NEIGHBORHOODS AND THE HEALTH OF ELDERLY AMERICANS

Project: Research project

Description

This project is coordinated with P50 ES012383, Nicole Lurie, ?UNDERSTANDING NEIGHBORHOOD IMPACTS ON HEALTH.?
This project investigates how contextual factors, specifically the built and socioeconomic features of neighborhoods, affect the health of elderly Americans. Neighborhood characteristics may influence the health of elderly persons in two principal ways: through direct contemporaneous effects on health status and functioning, or through cumulative effects from earlier points in the lifecourse. Because many neighborhood features are modifiable, identifying changes in those aspects of neighborhood environment with the greatest influence on health could become important in addressing health disparities and improving health overall. Understanding at what points in the lifecourse the neighborhood environment most affects health will further inform interventions to reduce disparities in health and functioning in old age. Unfortunately, there is a paucity of literature on how these contextual factors affect late-life health and functioning. The few existing studies of the elderly are based on small sample sizes drawn largely from confined geographic areas and are thus of limited generalizability. We propose to undertake a national study of the effect of neighborhoods, both built and social environments on health and functioning in old age. The study has the following aims: 1) to measure the effects of the built and social environment on the health and health trajectories of the elderly, with a focus on identifying those neighborhood features that have the most impact on health and are amenable to policy interventions; 2) to understand how and at what points neighborhood environments from earlier in life influence health in old age; and 3) to examine whether neighborhood features have differential impacts on important subpopulations of the elderly, such as men and women, people with low socioeconomic status, and racial/ethnic minorities. The study will use two nationally representative panel data sets, the Health and Retirement Survey (1992-2002) and the Panel Study of Income Dynamics (1968-2003). These data sets contain large samples of elderly persons that are representative of the elderly population of the United States. Neighborhood characteristics, derived from the work of the Center's data core, will be merged with the individual level data at the census tract level.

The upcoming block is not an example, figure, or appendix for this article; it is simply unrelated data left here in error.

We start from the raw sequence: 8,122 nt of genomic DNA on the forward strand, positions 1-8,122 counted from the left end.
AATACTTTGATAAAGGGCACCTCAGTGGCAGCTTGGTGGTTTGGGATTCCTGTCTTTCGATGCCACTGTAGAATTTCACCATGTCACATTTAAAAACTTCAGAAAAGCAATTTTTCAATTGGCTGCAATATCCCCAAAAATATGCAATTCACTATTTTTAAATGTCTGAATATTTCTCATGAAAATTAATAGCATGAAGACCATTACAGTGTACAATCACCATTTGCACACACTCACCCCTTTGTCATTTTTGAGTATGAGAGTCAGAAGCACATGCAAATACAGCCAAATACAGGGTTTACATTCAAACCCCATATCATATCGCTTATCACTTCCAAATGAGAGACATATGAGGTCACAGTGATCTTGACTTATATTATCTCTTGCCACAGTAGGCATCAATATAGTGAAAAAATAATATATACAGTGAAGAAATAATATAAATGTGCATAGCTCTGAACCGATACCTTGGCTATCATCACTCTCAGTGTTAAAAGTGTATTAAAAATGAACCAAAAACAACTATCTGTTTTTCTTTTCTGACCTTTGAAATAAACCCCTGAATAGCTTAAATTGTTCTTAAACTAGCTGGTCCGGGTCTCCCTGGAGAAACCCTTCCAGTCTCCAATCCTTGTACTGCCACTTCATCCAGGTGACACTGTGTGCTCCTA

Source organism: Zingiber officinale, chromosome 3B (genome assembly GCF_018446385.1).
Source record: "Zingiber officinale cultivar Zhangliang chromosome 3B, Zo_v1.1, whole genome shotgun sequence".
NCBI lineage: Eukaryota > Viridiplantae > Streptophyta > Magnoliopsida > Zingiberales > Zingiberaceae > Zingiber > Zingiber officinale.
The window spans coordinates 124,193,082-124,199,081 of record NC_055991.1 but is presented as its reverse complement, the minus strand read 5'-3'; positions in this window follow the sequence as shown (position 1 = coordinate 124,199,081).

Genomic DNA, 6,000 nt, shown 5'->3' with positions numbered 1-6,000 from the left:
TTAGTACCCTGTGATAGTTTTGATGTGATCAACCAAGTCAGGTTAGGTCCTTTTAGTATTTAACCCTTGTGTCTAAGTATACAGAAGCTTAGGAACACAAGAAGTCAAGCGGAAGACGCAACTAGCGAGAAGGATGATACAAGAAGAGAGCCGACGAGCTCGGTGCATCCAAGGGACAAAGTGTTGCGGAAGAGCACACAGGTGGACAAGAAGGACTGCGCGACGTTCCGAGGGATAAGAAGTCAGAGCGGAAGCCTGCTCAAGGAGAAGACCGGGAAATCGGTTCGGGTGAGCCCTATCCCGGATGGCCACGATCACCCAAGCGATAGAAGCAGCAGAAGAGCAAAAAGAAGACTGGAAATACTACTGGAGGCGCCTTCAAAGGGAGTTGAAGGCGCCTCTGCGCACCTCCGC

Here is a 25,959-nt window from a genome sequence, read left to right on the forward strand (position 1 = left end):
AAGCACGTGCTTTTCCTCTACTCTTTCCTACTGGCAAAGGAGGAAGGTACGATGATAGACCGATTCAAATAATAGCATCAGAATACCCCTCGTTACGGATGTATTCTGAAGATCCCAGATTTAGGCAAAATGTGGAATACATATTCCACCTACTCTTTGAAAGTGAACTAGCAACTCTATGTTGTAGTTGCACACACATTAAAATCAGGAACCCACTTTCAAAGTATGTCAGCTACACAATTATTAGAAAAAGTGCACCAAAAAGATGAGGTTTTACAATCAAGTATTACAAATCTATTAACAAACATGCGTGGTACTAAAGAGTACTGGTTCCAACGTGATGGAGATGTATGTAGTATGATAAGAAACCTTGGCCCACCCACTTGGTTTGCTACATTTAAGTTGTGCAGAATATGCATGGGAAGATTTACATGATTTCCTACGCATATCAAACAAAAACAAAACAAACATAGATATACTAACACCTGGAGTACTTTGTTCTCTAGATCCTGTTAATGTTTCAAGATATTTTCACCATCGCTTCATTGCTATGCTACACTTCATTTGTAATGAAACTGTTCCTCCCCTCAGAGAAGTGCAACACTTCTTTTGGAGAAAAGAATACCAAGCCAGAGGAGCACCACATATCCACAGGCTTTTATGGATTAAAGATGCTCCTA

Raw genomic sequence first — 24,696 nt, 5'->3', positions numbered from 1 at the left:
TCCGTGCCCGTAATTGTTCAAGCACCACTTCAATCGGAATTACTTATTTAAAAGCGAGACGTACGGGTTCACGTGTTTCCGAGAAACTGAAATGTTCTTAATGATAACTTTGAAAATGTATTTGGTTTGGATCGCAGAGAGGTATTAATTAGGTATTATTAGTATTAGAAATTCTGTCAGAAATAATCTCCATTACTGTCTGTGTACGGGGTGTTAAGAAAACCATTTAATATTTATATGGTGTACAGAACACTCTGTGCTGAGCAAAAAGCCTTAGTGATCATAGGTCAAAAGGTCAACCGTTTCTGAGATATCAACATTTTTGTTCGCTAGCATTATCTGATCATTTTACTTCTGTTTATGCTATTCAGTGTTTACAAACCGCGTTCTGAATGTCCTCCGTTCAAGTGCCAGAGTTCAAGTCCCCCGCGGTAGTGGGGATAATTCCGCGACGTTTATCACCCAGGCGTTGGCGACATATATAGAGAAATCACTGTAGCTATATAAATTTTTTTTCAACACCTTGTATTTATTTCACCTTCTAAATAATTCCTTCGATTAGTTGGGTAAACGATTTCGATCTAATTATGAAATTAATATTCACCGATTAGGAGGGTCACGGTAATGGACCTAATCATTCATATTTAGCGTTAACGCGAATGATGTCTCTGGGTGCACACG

StatusFinished
Effective start/end date9/30/038/31/09

Funding

  • National Institutes of Health: $303,556.00
  • National Institutes of Health: $231,651.00
  • National Institutes of Health: $393,405.00
  • National Institutes of Health: $154,390.00
  • National Institutes of Health: $486,993.00
  • National Institutes of Health: $351,727.00

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health
old age
human being
retirement
national minority
health status
social status
census
income